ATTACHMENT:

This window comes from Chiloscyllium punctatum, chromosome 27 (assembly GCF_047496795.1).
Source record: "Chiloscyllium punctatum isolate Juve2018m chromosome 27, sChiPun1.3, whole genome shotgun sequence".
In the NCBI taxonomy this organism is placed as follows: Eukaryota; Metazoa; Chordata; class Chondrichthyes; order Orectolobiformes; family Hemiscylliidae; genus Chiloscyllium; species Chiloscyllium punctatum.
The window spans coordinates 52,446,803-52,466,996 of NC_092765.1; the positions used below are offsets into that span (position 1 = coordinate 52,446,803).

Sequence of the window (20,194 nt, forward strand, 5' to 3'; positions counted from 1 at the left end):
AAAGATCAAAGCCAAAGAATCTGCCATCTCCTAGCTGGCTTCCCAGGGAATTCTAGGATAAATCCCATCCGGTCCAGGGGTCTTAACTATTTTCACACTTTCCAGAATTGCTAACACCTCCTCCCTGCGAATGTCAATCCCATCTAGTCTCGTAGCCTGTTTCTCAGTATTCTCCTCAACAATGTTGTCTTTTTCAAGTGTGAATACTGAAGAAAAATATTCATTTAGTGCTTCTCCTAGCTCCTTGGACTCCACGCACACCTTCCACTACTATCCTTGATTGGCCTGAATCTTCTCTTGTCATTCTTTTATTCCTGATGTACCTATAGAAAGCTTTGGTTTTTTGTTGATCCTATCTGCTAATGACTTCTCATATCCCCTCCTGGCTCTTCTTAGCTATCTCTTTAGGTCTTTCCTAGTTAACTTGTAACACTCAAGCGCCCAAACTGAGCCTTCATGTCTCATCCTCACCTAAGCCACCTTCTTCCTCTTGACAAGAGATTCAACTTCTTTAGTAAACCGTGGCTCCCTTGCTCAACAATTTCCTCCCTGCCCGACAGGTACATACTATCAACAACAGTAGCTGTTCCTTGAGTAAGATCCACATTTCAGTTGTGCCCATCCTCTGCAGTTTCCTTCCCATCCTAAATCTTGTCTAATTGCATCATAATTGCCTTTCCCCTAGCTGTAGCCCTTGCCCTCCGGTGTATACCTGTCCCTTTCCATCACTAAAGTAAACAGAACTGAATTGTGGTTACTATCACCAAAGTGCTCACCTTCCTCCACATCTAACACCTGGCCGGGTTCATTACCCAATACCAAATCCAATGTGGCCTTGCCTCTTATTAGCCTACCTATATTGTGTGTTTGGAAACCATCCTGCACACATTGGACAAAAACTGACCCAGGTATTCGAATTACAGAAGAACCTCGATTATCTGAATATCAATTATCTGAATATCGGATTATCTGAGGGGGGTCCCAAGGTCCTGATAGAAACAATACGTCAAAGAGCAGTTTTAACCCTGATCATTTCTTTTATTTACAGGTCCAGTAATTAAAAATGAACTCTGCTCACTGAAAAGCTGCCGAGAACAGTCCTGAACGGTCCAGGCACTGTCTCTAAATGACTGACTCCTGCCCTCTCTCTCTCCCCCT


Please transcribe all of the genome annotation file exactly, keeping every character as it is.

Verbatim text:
This window comes from Chiloscyllium punctatum, chromosome 27 (assembly GCF_047496795.1).
Source record: "Chiloscyllium punctatum isolate Juve2018m chromosome 27, sChiPun1.3, whole genome shotgun sequence".
In the NCBI taxonomy this organism is placed as follows: Eukaryota; Metazoa; Chordata; class Chondrichthyes; order Orectolobiformes; family Hemiscylliidae; genus Chiloscyllium; species Chiloscyllium punctatum.
The window spans coordinates 52,446,803-52,466,996 of NC_092765.1; the positions used below are offsets into that span (position 1 = coordinate 52,446,803).

Sequence of the window (20,194 nt, forward strand, 5' to 3'; positions counted from 1 at the left end):
AAAGATCAAAGCCAAAGAATCTGCCATCTCCTAGCTGGCTTCCCAGGGAATTCTAGGATAAATCCCATCCGGTCCAGGGGTCTTAACTATTTTCACACTTTCCAGAATTGCTAACACCTCCTCCCTGCGAATGTCAATCCCATCTAGTCTCGTAGCCTGTTTCTCAGTATTCTCCTCAACAATGTTGTCTTTTTCAAGTGTGAATACTGAAGAAAAATATTCATTTAGTGCTTCTCCTAGCTCCTTGGACTCCACGCACACCTTCCACTACTATCCTTGATTGGCCTGAATCTTCTCTTGTCATTCTTTTATTCCTGATGTACCTATAGAAAGCTTTGGTTTTTTGTTGATCCTATCTGCTAATGACTTCTCATATCCCCTCCTGGCTCTTCTTAGCTATCTCTTTAGGTCTTTCCTAGTTAACTTGTAACACTCAAGCGCCCAAACTGAGCCTTCATGTCTCATCCTCACCTAAGCCACCTTCTTCCTCTTGACAAGAGATTCAACTTCTTTAGTAAACCGTGGCTCCCTTGCTCAACAATTTCCTCCCTGCCCGACAGGTACATACTATCAACAACAGTAGCTGTTCCTTGAGTAAGATCCACATTTCAGTTGTGCCCATCCTCTGCAGTTTCCTTCCCATCCTAAATCTTGTCTAATTGCATCATAATTGCCTTTCCCCTAGCTGTAGCCCTTGCCCTCCGGTGTATACCTGTCCCTTTCCATCACTAAAGTAAACAGAACTGAATTGTGGTTACTATCACCAAAGTGCTCACCTTCCTCCACATCTAACACCTGGCCGGGTTCATTACCCAATACCAAATCCAATGTGGCCTTGCCTCTTATTAGCCTACCTATATTGTGTGTTTGGAAACCATCCTGCACACATTGGACAAAAACTGACCCAGGTATTCGAATTACAGAAGAACCTCGATTATCTGAATATCAATTATCTGAATATCGGATTATCTGAGGGGGGTCCCAAGGTCCTGATAGAAACAATACGTCAAAGAGCAGTTTTAACCCTGATCATTTCTTTTATTTACAGGTCCAGTAATTAAAAATGAACTCTGCTCACTGAAAAGCTGCCGAGAACAGTCCTGAACGGTCCAGGCACTGTCTCTAAATGACTGACTCCTGCCCTCTCTCTCTCCCCCT